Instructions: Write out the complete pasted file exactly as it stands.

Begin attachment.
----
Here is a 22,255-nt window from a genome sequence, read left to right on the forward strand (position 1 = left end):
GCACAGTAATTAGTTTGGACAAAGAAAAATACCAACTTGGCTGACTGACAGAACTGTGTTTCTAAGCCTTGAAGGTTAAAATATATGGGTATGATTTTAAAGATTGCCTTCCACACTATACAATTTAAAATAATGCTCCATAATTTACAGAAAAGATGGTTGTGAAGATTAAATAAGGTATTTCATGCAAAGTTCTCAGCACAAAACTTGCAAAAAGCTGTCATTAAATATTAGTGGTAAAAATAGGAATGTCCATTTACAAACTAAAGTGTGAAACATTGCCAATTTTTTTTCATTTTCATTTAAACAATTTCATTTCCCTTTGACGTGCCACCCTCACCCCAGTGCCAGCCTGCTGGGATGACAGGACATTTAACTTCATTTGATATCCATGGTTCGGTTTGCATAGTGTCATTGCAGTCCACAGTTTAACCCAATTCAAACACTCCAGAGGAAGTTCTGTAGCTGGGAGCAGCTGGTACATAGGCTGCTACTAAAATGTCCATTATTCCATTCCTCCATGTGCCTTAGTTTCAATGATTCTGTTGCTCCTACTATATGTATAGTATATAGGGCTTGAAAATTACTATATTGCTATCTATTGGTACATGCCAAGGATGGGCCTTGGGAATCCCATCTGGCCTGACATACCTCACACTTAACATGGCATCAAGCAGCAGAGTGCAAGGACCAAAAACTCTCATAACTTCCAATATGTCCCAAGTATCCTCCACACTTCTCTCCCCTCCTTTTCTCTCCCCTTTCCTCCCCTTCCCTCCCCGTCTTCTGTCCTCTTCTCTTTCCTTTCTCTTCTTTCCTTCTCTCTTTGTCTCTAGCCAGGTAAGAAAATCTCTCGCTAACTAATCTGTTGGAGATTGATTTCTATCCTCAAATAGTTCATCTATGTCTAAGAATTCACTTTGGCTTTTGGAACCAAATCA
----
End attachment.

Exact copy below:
Here is a 22,255-nt window from a genome sequence, read left to right on the forward strand (position 1 = left end):
GCACAGTAATTAGTTTGGACAAAGAAAAATACCAACTTGGCTGACTGACAGAACTGTGTTTCTAAGCCTTGAAGGTTAAAATATATGGGTATGATTTTAAAGATTGCCTTCCACACTATACAATTTAAAATAATGCTCCATAATTTACAGAAAAGATGGTTGTGAAGATTAAATAAGGTATTTCATGCAAAGTTCTCAGCACAAAACTTGCAAAAAGCTGTCATTAAATATTAGTGGTAAAAATAGGAATGTCCATTTACAAACTAAAGTGTGAAACATTGCCAATTTTTTTTCATTTTCATTTAAACAATTTCATTTCCCTTTGACGTGCCACCCTCACCCCAGTGCCAGCCTGCTGGGATGACAGGACATTTAACTTCATTTGATATCCATGGTTCGGTTTGCATAGTGTCATTGCAGTCCACAGTTTAACCCAATTCAAACACTCCAGAGGAAGTTCTGTAGCTGGGAGCAGCTGGTACATAGGCTGCTACTAAAATGTCCATTATTCCATTCCTCCATGTGCCTTAGTTTCAATGATTCTGTTGCTCCTACTATATGTATAGTATATAGGGCTTGAAAATTACTATATTGCTATCTATTGGTACATGCCAAGGATGGGCCTTGGGAATCCCATCTGGCCTGACATACCTCACACTTAACATGGCATCAAGCAGCAGAGTGCAAGGACCAAAAACTCTCATAACTTCCAATATGTCCCAAGTATCCTCCACACTTCTCTCCCCTCCTTTTCTCTCCCCTTTCCTCCCCTTCCCTCCCCGTCTTCTGTCCTCTTCTCTTTCCTTTCTCTTCTTTCCTTCTCTCTTTGTCTCTAGCCAGGTAAGAAAATCTCTCGCTAACTAATCTGTTGGAGATTGATTTCTATCCTCAAATAGTTCATCTATGTCTAAGAATTCACTTTGGCTTTTGGAACCAAATCA